FDA announces ‘first authorization’ for marketing of e-cigarette products
The U.S. Food and Drug Administration announced it has authorized the marketing of three new tobacco products, which it noted marks “the first set of electronic nicotine delivery system products ever to be authorized by the FDA through the Premarket Tobacco Product Application – PMTA – pathway.”
The FDA issued marketing granted orders to R.J. Reynolds Vapor Company, a subsidiary of British American Tobacco, for its Vuse Solo closed ENDS device and accompanying tobacco-flavored e-liquid pods, specifically, Vuse Solo Power Unit, Vuse Replacement Cartridge Original 4.8% G1, and Vuse Replacement Cartridge Original 4.8% G2.
“As the RJR Vapor Company submitted data to the FDA that demonstrated that marketing of these products is appropriate for the protection of public health, today’s authorization allows these products to be legally sold in the U.S.,” the FDA stated.
Today, the FDA also issued 10 marketing denial orders for flavored ENDS products submitted under the Vuse Solo brand by RJR.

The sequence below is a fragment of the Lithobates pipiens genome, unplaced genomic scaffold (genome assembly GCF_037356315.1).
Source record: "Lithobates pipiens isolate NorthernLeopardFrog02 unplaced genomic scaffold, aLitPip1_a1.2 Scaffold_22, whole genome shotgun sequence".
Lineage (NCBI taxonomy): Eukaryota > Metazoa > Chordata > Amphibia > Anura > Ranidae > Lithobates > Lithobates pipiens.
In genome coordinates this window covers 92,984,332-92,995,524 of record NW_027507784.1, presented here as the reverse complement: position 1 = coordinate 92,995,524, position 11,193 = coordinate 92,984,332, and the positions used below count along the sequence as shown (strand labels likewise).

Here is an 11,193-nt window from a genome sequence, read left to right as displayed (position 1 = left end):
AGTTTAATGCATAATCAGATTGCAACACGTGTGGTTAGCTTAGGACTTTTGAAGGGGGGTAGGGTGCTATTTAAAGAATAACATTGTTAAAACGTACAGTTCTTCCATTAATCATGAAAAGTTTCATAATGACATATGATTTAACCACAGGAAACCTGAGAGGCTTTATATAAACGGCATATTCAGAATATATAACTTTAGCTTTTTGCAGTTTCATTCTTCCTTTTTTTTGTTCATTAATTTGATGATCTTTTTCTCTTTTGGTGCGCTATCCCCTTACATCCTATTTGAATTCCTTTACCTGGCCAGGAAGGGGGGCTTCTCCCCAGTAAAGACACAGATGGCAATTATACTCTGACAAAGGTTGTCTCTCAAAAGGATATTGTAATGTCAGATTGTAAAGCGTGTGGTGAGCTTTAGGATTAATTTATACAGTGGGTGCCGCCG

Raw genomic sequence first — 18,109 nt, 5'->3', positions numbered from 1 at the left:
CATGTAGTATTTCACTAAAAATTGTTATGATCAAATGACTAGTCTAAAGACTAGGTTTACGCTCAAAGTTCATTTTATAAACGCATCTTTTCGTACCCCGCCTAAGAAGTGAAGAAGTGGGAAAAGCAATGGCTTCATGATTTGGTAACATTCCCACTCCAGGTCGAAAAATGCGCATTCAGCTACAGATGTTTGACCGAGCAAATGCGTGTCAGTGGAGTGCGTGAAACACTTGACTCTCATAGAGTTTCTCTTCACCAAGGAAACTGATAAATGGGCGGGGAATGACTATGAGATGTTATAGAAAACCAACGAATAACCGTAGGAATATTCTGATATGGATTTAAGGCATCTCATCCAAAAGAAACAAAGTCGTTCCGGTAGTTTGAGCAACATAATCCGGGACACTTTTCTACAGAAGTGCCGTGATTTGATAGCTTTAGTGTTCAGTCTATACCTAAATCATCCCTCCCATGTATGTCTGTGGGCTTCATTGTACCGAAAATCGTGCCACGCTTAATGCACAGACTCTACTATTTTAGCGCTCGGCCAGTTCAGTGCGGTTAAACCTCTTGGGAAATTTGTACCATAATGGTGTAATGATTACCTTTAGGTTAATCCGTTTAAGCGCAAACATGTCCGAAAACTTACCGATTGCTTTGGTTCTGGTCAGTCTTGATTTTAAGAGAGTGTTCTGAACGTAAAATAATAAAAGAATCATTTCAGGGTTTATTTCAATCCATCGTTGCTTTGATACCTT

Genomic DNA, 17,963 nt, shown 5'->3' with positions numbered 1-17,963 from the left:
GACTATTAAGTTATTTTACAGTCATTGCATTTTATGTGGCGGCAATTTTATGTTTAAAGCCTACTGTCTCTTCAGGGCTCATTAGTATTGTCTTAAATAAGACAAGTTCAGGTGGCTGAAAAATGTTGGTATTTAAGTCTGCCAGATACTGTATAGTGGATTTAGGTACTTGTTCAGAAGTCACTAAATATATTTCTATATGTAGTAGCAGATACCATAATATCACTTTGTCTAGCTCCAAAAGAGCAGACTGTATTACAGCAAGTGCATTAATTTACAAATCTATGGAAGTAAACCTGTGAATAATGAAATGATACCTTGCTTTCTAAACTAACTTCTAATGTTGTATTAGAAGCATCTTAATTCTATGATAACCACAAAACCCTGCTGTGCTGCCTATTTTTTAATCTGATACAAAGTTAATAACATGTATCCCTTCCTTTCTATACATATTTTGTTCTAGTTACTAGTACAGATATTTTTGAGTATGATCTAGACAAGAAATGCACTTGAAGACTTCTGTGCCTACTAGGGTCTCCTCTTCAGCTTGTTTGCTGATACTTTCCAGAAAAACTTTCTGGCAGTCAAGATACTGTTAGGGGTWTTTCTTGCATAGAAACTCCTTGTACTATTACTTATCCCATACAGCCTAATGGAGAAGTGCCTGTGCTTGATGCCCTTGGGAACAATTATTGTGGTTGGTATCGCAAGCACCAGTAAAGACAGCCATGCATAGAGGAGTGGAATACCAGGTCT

“Due to potential confidential commercial information issues, the FDA is not publicly disclosing the specific flavored products. These products subject to an MDO for a premarket application may not be introduced or delivered for introduction into interstate commerce. Should any of them already be on the market, they must be removed from the market or risk enforcement. Retailers should contact RJR with any questions about products in their inventory.
The agency is still evaluating the company’s application for menthol-flavored products under the Vuse Solo brand,” the FDA stated.
“Today’s authorizations are an important step toward ensuring all new tobacco products undergo the FDA’s robust, scientific premarket evaluation. The manufacturer’s data demonstrates its tobacco-flavored products could benefit addicted adult smokers who switch to these products – either completely or with a significant reduction in cigarette consumption – by reducing their exposure to harmful chemicals. We must remain vigilant with this authorization and we will monitor the marketing of the products, including whether the company fails to comply with any regulatory requirements or if credible evidence emerges of significant use by individuals who did not previously use a tobacco product, including youth. We will take action as appropriate, including withdrawing the authorization,” said Mitch Zeller, J.D., director of the FDA’s Center for Tobacco Products.
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